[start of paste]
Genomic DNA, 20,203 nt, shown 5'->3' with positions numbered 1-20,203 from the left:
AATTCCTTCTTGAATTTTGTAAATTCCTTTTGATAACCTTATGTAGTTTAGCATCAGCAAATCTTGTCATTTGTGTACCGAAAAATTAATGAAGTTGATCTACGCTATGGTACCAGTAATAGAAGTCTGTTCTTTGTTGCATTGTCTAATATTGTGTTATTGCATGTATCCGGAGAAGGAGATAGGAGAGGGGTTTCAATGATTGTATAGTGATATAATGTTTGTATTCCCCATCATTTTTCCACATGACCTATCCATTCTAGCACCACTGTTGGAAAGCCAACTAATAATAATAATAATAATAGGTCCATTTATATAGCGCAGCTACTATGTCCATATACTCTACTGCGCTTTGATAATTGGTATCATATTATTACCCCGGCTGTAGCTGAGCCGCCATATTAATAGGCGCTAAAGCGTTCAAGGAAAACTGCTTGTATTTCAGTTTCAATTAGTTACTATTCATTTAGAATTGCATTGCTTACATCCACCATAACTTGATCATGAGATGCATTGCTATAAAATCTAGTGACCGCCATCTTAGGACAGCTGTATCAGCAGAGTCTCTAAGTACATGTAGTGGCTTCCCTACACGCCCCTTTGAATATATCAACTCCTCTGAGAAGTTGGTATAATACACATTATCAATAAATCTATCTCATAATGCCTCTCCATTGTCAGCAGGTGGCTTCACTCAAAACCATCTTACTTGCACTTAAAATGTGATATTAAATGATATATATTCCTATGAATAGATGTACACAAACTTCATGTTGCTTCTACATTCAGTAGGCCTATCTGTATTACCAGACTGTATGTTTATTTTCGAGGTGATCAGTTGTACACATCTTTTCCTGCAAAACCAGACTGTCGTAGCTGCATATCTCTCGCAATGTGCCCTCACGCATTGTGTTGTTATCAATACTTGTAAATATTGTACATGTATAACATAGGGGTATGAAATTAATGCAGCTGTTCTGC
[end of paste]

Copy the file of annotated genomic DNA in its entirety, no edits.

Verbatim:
Genomic DNA, 20,203 nt, shown 5'->3' with positions numbered 1-20,203 from the left:
AATTCCTTCTTGAATTTTGTAAATTCCTTTTGATAACCTTATGTAGTTTAGCATCAGCAAATCTTGTCATTTGTGTACCGAAAAATTAATGAAGTTGATCTACGCTATGGTACCAGTAATAGAAGTCTGTTCTTTGTTGCATTGTCTAATATTGTGTTATTGCATGTATCCGGAGAAGGAGATAGGAGAGGGGTTTCAATGATTGTATAGTGATATAATGTTTGTATTCCCCATCATTTTTCCACATGACCTATCCATTCTAGCACCACTGTTGGAAAGCCAACTAATAATAATAATAATAATAGGTCCATTTATATAGCGCAGCTACTATGTCCATATACTCTACTGCGCTTTGATAATTGGTATCATATTATTACCCCGGCTGTAGCTGAGCCGCCATATTAATAGGCGCTAAAGCGTTCAAGGAAAACTGCTTGTATTTCAGTTTCAATTAGTTACTATTCATTTAGAATTGCATTGCTTACATCCACCATAACTTGATCATGAGATGCATTGCTATAAAATCTAGTGACCGCCATCTTAGGACAGCTGTATCAGCAGAGTCTCTAAGTACATGTAGTGGCTTCCCTACACGCCCCTTTGAATATATCAACTCCTCTGAGAAGTTGGTATAATACACATTATCAATAAATCTATCTCATAATGCCTCTCCATTGTCAGCAGGTGGCTTCACTCAAAACCATCTTACTTGCACTTAAAATGTGATATTAAATGATATATATTCCTATGAATAGATGTACACAAACTTCATGTTGCTTCTACATTCAGTAGGCCTATCTGTATTACCAGACTGTATGTTTATTTTCGAGGTGATCAGTTGTACACATCTTTTCCTGCAAAACCAGACTGTCGTAGCTGCATATCTCTCGCAATGTGCCCTCACGCATTGTGTTGTTATCAATACTTGTAAATATTGTACATGTATAACATAGGGGTATGAAATTAATGCAGCTGTTCTGC